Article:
5. And fifth, embracing Muslims does not mean agreeing with Islam. What a silly idea. Every day we embrace and love people who think and believe differently than we do (or at least I hope we do). We do not make our love contingent upon shared belief! Where in the world did we get the idea that loving Muslims, caring for Muslims, standing against violence toward Muslims, laying down our lives for Muslims is somehow an endorsement of their belief system? Again, if you know a Muslim and have engaged in any kind of conversation with one about faith, you would know how foolish that idea is. No, in fact, we can embrace Muslims as friends and disagree on beliefs, the most important difference being our belief about the person of Jesus Christ as the Son of God, his work on the cross, his death and resurrection. Every other difference, without exception, pales to this central difference about Jesus’ identity (which, by the way, is the central difference between Mormonism and Christianity, The Watchtower Society and Christianity, Judaism and Christianity, Hinduism and Christianity, Buddhism and Christianity–you get the point.) What I love about Muslims is their willingness to engage the faith conversation, rigorously and without rancour. Coming from a worldview that does not separate religion, politics and life, Muslims are not shy to talk about faith, whereas us Westerners, having long lived in a compartmentalized world of privatized faith, quail at such confident conversation. Hello, conversation!

So why is there so much fear? And how can we overturn this fear and embrace the mission Jesus has charged us with, by the power of the Spirit given to us? Only by getting the gospel right, engaging the mission Jesus has given us, and loving the neighbours he sends us.

We’ve got to get this right. Fear has no place in the life of the Spirit-filled, missionary-sent church of Jesus Christ. Have some faith in the work of God, creating this mighty move of people in the world today. The lives of our Muslim neighbours depends upon our love for them. Come on. Let’s go. Oh wait, they are already here. Now we can invite them over.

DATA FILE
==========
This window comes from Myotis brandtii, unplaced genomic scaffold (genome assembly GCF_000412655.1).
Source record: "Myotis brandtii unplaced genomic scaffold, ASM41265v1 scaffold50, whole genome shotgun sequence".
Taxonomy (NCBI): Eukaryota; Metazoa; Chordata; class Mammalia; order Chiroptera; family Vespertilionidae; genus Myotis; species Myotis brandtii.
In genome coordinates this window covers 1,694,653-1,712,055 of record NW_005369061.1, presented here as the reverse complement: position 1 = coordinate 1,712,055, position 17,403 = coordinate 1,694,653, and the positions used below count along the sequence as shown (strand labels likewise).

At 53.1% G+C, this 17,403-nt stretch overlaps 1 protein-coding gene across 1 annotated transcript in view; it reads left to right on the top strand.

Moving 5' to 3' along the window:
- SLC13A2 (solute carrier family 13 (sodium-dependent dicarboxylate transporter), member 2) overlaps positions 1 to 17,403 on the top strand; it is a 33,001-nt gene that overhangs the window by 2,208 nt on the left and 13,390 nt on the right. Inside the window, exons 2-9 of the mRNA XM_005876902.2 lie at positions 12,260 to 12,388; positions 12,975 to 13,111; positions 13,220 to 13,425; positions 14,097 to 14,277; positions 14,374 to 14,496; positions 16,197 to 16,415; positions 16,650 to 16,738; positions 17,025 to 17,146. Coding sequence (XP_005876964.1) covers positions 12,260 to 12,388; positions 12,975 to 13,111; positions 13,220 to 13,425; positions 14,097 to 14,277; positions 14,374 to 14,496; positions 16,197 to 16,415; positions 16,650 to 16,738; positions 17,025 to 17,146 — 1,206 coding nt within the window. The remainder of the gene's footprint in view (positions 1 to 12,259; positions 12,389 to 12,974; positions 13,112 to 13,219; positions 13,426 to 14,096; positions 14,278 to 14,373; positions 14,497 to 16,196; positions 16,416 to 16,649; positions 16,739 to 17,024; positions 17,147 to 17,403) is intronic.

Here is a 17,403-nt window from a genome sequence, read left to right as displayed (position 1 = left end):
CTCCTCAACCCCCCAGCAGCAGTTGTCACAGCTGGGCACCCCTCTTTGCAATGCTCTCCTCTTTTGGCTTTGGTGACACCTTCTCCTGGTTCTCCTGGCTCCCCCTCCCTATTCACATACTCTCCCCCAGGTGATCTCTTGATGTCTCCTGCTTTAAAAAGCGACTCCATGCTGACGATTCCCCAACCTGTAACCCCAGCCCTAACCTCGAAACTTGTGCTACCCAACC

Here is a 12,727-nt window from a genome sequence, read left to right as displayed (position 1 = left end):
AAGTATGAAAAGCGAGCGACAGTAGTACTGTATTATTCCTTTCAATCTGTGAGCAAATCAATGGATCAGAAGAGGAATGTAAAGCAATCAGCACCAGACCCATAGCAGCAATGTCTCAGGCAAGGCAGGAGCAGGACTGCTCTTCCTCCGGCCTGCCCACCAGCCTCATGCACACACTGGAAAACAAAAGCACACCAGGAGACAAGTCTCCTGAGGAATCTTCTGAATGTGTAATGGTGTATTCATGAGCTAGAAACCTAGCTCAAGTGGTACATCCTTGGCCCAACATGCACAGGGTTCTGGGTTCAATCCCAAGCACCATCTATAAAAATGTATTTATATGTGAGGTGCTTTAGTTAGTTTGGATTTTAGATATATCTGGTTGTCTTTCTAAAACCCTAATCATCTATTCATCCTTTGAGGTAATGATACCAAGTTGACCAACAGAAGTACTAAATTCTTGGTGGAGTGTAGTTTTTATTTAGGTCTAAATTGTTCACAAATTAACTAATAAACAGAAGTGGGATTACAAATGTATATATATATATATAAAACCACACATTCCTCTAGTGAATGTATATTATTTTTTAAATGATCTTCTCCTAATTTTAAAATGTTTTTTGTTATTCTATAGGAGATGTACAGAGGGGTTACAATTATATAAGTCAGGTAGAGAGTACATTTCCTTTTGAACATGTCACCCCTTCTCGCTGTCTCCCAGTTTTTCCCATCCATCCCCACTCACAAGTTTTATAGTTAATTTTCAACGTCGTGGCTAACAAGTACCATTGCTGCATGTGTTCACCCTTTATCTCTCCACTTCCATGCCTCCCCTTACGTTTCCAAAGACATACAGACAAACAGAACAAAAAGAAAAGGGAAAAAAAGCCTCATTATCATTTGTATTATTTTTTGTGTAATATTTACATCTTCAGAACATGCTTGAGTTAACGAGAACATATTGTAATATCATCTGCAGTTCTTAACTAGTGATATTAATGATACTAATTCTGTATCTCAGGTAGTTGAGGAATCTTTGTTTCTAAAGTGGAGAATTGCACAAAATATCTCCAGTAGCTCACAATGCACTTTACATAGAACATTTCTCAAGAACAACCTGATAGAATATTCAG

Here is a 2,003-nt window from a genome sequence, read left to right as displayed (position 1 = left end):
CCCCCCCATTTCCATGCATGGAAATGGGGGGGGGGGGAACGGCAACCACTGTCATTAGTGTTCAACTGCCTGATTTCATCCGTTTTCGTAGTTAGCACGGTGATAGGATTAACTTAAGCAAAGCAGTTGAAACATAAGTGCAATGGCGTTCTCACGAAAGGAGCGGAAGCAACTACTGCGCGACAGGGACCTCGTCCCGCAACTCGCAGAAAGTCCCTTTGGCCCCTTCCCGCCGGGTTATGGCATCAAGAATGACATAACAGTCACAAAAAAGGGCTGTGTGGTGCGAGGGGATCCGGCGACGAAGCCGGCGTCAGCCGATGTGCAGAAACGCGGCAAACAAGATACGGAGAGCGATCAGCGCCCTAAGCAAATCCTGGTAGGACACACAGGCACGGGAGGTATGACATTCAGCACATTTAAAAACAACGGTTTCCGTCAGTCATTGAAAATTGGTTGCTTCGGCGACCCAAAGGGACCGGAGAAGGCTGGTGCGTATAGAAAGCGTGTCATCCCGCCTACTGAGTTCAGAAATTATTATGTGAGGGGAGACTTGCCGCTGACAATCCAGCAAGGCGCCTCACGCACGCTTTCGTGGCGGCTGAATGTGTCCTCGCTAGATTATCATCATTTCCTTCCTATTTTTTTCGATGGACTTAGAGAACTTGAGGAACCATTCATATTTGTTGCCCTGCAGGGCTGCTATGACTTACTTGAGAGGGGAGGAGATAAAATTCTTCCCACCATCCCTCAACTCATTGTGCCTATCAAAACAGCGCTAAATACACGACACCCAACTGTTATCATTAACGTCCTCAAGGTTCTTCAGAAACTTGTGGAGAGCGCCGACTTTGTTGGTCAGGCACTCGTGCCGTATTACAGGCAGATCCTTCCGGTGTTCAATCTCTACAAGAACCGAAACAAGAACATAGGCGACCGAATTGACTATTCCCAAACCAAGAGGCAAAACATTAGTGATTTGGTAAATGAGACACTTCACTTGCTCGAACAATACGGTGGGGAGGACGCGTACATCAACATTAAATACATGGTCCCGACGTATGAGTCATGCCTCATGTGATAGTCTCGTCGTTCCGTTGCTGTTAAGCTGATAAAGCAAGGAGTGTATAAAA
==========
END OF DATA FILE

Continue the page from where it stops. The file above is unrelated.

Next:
Pounced on by Pharisees for Partying with Prodigals? Here’s why that’s a good sign.

If you are reaching the kind of people Jesus reached, you’ll get the kind of opposition Jesus got. It’s just true.

In the good news stories about Jesus, religious people would watch and wait for Jesus to make a mistake so they could pounce on him, accusing him of wrongdoing. And what kind of mistakes would Jesus make, you might ask? Oh, you know, just the standard ones: healing a guy with a debilitating disease, restoring a lame man, casting out a demon. You know, those kinds of mistakes.

And then there was the most awful error of all: Jesus’ seeming indifference to the lifestyles and beliefs of people he’d party with–people with nasty reputations, law-breakers, compromising collaborators, deviants and crooks, disgusting wretches (as they were seen). You know, the kind of people we usually don’t want hanging around the kids.

If you take his mission seriously, and begin to love on and connect with people far away from Jesus, speaking their language and hanging in their hoods, you will draw fire from folks who figure you’ve gone off the deep end. You’ll raise the ire of the very same people who found Jesus so off-putting. (And the same ones who ended up killing him, I might add.)

It’s par for the missional course. We should expect it. In fact, more than expect it: if we aren’t getting any push back, we should be wondering who we are missing–who we are failing to reach. Because if we never face opposition from the religiously uptight, there’s a pretty strong chance that we are not taking the risks necessary to reach the people that no one else is reaching. Mission done in Jesus’ way raises religious red flags.